"This a way to wipe the decks clean. And even if the government did something wrong, even if people have sued it already, they're going to shut those lawsuits down," Attaran said. 

One "silver lining," Wiener pointed out, is that financial damages can still be awarded in Charter cases.

A spokesperson for Ontario Attorney General Caroline Mulroney said the legislation would update outdated procedures and codify common law. (CBC)

'Trying to escape liability'

Meanwhile, the proposed Crown Liability and Proceedings Act will force plaintiffs to obtain permission from a court to move forward with suing the government in the first place.

Under current law, no such permission is required to file suit.

That means an applicant will have to prove to a judge that the province acted negligently or in bad faith before proceedings begin. The problem, however, is that usually requires access to government documents or other materials that the province will not be required to provide. 

Crown lawyers will also have the option to cross-examine whomever is trying to get permission to launch a suit.

"The bottom line here is that government is trying to escape liability for being sued, even when it does things that may be very, very wrong," Attaran said, adding that contract disputes between business owners and the province are a good example of the type of cases that will likely become nearly impossible to litigate in the future. 

The move could prove an impetus for other provinces to pursue similar legal changes, he added.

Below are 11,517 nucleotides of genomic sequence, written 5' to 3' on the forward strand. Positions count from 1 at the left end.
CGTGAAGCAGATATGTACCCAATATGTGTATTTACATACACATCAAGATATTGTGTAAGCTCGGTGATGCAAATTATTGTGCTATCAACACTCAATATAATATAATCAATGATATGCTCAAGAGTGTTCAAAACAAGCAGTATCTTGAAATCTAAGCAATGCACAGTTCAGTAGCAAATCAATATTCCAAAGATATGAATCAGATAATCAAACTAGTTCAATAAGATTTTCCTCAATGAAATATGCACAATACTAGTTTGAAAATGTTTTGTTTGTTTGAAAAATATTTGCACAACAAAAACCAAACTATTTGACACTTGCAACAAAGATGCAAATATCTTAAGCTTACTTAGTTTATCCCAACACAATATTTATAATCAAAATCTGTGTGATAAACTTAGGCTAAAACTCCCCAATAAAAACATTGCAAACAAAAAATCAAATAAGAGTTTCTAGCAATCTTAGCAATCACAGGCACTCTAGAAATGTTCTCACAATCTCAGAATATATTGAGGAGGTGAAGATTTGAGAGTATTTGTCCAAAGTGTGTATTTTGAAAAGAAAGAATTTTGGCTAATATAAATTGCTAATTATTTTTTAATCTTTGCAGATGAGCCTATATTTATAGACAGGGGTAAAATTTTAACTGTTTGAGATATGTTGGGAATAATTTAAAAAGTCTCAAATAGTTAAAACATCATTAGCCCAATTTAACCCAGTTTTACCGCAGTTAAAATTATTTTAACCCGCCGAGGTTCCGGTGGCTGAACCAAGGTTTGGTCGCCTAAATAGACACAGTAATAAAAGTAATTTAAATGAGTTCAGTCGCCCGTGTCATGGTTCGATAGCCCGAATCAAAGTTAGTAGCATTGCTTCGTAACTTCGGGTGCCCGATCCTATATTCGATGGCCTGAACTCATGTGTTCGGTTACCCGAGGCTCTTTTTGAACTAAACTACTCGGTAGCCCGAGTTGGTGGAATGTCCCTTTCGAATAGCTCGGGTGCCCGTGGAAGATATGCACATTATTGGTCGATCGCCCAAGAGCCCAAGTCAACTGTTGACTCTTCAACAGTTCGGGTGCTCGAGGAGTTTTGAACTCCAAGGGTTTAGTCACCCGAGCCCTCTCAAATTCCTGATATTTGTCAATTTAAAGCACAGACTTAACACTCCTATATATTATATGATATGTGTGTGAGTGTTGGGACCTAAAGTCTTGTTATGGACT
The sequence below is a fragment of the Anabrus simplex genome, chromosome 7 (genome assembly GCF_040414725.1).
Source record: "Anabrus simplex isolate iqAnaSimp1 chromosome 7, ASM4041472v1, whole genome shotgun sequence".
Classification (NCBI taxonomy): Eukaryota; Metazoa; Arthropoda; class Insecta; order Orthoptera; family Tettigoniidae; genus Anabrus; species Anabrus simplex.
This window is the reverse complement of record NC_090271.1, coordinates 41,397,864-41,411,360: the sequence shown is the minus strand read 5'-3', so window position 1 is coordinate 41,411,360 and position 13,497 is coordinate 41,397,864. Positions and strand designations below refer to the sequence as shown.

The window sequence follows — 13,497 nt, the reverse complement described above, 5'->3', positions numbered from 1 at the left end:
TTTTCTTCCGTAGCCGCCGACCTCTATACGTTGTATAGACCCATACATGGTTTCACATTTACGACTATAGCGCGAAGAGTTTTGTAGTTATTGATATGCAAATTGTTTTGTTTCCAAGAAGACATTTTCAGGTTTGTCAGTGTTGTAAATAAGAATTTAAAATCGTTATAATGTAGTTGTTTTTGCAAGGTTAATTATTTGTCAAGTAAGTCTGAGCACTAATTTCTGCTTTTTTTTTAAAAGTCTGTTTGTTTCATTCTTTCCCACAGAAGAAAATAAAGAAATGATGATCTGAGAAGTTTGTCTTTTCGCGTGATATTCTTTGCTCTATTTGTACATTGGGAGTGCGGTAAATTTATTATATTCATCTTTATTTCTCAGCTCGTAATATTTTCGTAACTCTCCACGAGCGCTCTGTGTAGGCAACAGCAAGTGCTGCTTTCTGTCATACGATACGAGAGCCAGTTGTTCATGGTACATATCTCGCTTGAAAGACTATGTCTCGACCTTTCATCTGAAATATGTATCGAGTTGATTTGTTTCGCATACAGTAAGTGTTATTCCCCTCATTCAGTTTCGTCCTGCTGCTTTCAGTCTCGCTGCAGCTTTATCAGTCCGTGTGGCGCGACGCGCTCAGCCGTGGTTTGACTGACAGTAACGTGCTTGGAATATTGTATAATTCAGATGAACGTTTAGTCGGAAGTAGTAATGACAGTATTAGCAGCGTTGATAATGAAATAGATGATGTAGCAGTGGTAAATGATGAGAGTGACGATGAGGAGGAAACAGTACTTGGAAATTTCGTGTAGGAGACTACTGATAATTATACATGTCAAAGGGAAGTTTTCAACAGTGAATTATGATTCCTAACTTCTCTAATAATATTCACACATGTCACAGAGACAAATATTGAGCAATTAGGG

Details of the proposed legislation were outlined in the PCs recent budget bill, which was tabled in the legislature by Finance Minister Vic Fedeli last Thursday. 

In an email statement, a spokesperson for Attorney General Caroline Mulroney said the legislation will update "outdated procedures and codifies the common law to clarify and simplify the process for lawsuits brought by or against the government."

Mulroney posted a brief statement on Twitter late on Sunday saying section 11 of the proposed bill expressly states that the legislation only applied to negligence and failure to take reason care.

The attorney general said, as the Supreme Court has previously and consistently held: "there is general agreement in common law world that government policy decisions are not justiciable and cannot give rise to tort liability."

"The proposed bill enshrines and clarifies that concept in an attempt to reduce frivolous and unmeritorious claims, saving time and money for the courts and taxpayers," Mulroney wrote.

The Canadian Civil Liberties Association says it will challenge the legislation if it receives royal assent. 


Lucas Powers

Senior Writer

Lucas Powers is a Toronto-based reporter and writer. He's reported for CBC News from across Canada. Have a story to tell? Email any time.

With files from Mike Crawley